Producers should be planning to spray dock infestations in silage leys in April, three to four weeks before the mower goes in.
So says Corteva Agriscience’s Dave Gurney, who adds that removing docks this side of harvesting will maximise the yield and feed quality of the silage.
“Most producers have a target date for first-cut silage, but I doubt that they have a similar date in mind for an early season dock spray,” says Mr Gurney. “But if a spray contractor is used, a date should be booked in now.”
A 10% dock infestation can reduce grass yield by a corresponding 10%. Docks also have between 60% and 65% of the feed value of grass and can restrict silage fermentation, leading to lower dry matter intakes.
Dock seeds can also survive in silage and pass through cattle, infesting fields that previously had no problem or re-infesting fields that have already been treated.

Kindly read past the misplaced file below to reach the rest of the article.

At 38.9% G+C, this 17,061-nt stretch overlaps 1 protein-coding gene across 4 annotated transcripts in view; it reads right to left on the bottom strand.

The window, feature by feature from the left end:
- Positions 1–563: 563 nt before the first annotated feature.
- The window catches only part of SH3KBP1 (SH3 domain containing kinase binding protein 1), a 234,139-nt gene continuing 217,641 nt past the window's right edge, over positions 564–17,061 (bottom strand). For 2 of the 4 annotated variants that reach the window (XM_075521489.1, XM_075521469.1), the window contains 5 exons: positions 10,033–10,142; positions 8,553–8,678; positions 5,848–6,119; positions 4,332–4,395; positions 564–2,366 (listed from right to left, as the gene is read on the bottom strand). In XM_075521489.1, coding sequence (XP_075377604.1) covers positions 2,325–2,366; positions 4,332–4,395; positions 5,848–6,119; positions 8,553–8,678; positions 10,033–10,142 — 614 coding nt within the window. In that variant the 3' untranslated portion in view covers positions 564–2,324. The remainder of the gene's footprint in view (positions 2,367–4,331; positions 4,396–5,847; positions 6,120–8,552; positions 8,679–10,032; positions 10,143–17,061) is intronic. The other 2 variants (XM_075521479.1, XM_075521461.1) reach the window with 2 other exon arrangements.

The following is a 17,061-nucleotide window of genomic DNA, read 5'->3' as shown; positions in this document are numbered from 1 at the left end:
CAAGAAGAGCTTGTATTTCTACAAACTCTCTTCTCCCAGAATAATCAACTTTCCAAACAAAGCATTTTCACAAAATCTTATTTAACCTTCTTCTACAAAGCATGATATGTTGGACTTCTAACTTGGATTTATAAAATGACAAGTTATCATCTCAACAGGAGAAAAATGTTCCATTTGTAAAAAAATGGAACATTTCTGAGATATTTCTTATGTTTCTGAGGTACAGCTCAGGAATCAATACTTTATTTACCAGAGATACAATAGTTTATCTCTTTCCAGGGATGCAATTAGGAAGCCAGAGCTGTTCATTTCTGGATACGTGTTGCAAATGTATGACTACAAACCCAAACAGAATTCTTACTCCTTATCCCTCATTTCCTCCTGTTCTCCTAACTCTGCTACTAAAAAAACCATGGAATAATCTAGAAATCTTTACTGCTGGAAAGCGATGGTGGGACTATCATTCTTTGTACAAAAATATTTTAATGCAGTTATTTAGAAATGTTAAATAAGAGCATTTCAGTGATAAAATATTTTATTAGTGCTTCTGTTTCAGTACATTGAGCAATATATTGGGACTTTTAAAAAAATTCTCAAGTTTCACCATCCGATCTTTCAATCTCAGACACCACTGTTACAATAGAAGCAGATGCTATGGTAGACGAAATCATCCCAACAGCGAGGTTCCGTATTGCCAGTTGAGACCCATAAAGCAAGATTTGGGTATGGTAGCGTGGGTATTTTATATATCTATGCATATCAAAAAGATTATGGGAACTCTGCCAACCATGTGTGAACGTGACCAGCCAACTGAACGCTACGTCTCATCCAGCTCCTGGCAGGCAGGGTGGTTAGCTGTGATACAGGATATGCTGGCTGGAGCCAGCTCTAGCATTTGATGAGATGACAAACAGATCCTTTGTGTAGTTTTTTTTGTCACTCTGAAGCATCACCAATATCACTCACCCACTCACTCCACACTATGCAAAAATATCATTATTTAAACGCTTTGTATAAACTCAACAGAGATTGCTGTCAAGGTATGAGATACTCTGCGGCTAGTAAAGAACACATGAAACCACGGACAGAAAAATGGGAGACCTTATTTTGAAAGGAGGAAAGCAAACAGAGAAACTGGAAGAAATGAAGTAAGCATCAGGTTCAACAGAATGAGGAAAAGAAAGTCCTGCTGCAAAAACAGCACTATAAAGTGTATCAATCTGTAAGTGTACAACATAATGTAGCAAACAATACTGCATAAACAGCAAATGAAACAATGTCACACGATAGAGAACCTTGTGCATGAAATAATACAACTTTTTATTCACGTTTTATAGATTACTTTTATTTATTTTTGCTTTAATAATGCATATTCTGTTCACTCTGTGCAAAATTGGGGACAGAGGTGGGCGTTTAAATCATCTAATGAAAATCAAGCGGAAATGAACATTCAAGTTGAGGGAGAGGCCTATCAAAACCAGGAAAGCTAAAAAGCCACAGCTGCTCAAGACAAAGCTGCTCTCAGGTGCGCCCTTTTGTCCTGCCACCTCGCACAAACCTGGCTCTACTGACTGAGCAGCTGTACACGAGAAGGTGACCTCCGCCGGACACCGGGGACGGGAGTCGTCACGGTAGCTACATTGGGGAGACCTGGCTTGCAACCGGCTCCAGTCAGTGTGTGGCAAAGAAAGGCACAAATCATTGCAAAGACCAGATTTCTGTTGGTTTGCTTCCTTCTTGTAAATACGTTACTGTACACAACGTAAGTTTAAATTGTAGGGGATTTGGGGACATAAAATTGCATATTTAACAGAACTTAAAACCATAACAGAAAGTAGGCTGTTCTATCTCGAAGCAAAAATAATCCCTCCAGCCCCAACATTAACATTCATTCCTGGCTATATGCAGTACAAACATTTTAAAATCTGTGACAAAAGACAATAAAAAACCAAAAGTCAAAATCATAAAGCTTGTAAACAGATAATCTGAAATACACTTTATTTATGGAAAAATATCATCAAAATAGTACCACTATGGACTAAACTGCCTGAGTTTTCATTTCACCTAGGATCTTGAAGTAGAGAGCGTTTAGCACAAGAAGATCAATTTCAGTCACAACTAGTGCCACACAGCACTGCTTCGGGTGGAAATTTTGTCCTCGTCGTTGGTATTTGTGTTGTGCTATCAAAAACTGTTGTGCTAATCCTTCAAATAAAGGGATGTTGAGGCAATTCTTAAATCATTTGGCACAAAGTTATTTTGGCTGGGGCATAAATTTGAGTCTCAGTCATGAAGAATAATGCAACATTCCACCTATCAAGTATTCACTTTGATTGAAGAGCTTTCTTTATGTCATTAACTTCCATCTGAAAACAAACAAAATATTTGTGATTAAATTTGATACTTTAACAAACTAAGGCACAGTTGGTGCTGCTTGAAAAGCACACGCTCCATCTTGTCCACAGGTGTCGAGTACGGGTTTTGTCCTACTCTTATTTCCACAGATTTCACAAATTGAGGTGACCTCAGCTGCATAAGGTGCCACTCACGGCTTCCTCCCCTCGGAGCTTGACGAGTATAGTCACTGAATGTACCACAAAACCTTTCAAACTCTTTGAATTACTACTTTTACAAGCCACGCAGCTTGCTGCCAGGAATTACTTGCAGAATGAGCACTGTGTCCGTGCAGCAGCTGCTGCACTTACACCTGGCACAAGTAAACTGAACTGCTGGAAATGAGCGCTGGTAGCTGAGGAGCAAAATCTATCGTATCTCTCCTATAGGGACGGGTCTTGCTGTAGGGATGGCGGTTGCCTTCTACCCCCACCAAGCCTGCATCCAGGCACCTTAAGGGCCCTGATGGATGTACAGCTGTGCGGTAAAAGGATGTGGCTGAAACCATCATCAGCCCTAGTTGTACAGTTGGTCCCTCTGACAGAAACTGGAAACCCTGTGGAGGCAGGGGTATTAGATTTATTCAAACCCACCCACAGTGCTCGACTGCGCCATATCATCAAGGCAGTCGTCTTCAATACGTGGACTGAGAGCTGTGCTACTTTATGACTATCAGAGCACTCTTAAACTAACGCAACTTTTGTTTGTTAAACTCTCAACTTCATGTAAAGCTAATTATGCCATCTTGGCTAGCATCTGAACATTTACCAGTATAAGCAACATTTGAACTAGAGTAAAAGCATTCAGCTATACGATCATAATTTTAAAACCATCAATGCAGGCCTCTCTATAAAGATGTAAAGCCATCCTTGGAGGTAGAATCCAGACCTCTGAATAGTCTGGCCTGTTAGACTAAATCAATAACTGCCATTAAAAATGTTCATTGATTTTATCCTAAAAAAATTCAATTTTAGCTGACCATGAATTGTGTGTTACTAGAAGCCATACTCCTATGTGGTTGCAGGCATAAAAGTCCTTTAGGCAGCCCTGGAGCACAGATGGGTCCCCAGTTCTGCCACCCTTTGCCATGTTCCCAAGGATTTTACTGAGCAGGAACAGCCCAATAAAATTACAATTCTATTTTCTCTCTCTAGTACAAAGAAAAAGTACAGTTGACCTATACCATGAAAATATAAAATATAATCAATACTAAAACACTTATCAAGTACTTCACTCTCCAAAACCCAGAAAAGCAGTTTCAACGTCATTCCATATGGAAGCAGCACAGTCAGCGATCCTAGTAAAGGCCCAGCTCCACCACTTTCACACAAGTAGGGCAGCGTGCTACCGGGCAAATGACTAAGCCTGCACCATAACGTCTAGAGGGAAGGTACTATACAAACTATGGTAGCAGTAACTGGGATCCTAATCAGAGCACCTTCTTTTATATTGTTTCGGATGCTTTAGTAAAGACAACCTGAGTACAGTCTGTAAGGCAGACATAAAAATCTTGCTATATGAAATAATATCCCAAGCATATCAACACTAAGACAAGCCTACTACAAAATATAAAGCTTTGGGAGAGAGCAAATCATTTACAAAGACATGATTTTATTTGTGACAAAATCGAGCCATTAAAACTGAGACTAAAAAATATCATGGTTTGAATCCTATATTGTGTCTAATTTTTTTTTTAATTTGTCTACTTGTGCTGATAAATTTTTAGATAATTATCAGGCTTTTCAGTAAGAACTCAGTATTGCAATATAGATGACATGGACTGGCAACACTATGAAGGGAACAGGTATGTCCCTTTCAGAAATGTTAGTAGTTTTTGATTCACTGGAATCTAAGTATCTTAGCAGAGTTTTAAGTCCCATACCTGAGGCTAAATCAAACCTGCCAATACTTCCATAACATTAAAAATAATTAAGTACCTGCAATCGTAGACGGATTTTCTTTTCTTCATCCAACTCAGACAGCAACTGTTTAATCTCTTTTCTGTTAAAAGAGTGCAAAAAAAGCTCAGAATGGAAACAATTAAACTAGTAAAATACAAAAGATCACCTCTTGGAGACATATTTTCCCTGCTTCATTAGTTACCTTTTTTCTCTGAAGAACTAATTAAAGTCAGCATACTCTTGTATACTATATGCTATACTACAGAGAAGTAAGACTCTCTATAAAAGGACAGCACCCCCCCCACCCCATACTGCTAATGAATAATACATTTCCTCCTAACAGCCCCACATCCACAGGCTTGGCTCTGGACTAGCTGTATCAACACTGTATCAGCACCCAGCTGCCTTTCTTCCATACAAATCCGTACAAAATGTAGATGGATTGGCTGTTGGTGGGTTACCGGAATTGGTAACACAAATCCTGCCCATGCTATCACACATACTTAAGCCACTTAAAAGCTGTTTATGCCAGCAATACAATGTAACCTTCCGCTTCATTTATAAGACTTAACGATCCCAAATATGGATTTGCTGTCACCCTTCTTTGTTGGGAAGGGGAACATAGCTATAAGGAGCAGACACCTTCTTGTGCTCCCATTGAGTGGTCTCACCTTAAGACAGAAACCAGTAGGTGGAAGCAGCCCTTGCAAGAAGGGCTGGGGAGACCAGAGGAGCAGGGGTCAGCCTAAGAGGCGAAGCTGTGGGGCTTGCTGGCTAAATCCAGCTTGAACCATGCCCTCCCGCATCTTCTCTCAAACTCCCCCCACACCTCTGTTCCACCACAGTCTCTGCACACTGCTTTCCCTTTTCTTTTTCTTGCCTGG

The ideal time to spray docks with an effective translocated product, such as Doxstar Pro, is when the plants are young and actively growing and the size of dinner-plates.
Spraying three weeks before cutting allows the spray to reach down to the roots to kill the plant and for the leaves to decay.
Early season sprays also mean docks are all at the same stage of growth, making it easier to treat them all. Controlling docks at the start of the season also avoids the need to top them.
“Using a contractor to top grass and any weed infestations costs £32/ha, whereas spraying costs, excluding the product, just £12.50/ha,” says Mr Gurney.
“Topping is more expensive because it is carried out at a slower speed, uses more fuel, and works on a narrower working width than spraying.
“Even with the cost of the herbicide added in, spraying once early in the season will always be the best value option and will reduce the number of tractor passes and consequential soil compaction.”